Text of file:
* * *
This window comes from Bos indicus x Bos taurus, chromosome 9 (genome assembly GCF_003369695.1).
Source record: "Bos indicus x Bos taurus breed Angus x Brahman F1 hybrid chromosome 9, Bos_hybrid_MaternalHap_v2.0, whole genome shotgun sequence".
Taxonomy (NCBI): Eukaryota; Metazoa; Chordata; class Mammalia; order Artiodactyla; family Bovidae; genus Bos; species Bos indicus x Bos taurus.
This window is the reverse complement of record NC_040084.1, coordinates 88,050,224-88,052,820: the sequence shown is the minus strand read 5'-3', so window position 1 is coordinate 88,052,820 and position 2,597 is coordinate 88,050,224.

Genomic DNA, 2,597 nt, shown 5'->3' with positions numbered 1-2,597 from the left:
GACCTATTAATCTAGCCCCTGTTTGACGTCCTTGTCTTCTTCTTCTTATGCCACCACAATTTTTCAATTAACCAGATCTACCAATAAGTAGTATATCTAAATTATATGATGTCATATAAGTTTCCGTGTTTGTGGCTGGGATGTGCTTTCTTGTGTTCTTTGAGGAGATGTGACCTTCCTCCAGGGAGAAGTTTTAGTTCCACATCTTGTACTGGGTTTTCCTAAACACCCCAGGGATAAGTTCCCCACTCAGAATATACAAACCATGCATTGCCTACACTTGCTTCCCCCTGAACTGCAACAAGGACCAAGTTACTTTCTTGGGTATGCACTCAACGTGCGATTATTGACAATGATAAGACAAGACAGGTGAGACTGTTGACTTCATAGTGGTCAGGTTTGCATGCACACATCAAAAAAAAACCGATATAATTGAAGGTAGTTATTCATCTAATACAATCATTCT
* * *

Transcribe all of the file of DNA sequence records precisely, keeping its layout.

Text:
This window comes from Bos indicus x Bos taurus, chromosome 9 (genome assembly GCF_003369695.1).
Source record: "Bos indicus x Bos taurus breed Angus x Brahman F1 hybrid chromosome 9, Bos_hybrid_MaternalHap_v2.0, whole genome shotgun sequence".
Taxonomy (NCBI): Eukaryota; Metazoa; Chordata; class Mammalia; order Artiodactyla; family Bovidae; genus Bos; species Bos indicus x Bos taurus.
This window is the reverse complement of record NC_040084.1, coordinates 88,050,224-88,052,820: the sequence shown is the minus strand read 5'-3', so window position 1 is coordinate 88,052,820 and position 2,597 is coordinate 88,050,224.

Genomic DNA, 2,597 nt, shown 5'->3' with positions numbered 1-2,597 from the left:
GACCTATTAATCTAGCCCCTGTTTGACGTCCTTGTCTTCTTCTTCTTATGCCACCACAATTTTTCAATTAACCAGATCTACCAATAAGTAGTATATCTAAATTATATGATGTCATATAAGTTTCCGTGTTTGTGGCTGGGATGTGCTTTCTTGTGTTCTTTGAGGAGATGTGACCTTCCTCCAGGGAGAAGTTTTAGTTCCACATCTTGTACTGGGTTTTCCTAAACACCCCAGGGATAAGTTCCCCACTCAGAATATACAAACCATGCATTGCCTACACTTGCTTCCCCCTGAACTGCAACAAGGACCAAGTTACTTTCTTGGGTATGCACTCAACGTGCGATTATTGACAATGATAAGACAAGACAGGTGAGACTGTTGACTTCATAGTGGTCAGGTTTGCATGCACACATCAAAAAAAAACCGATATAATTGAAGGTAGTTATTCATCTAATACAATCATTCT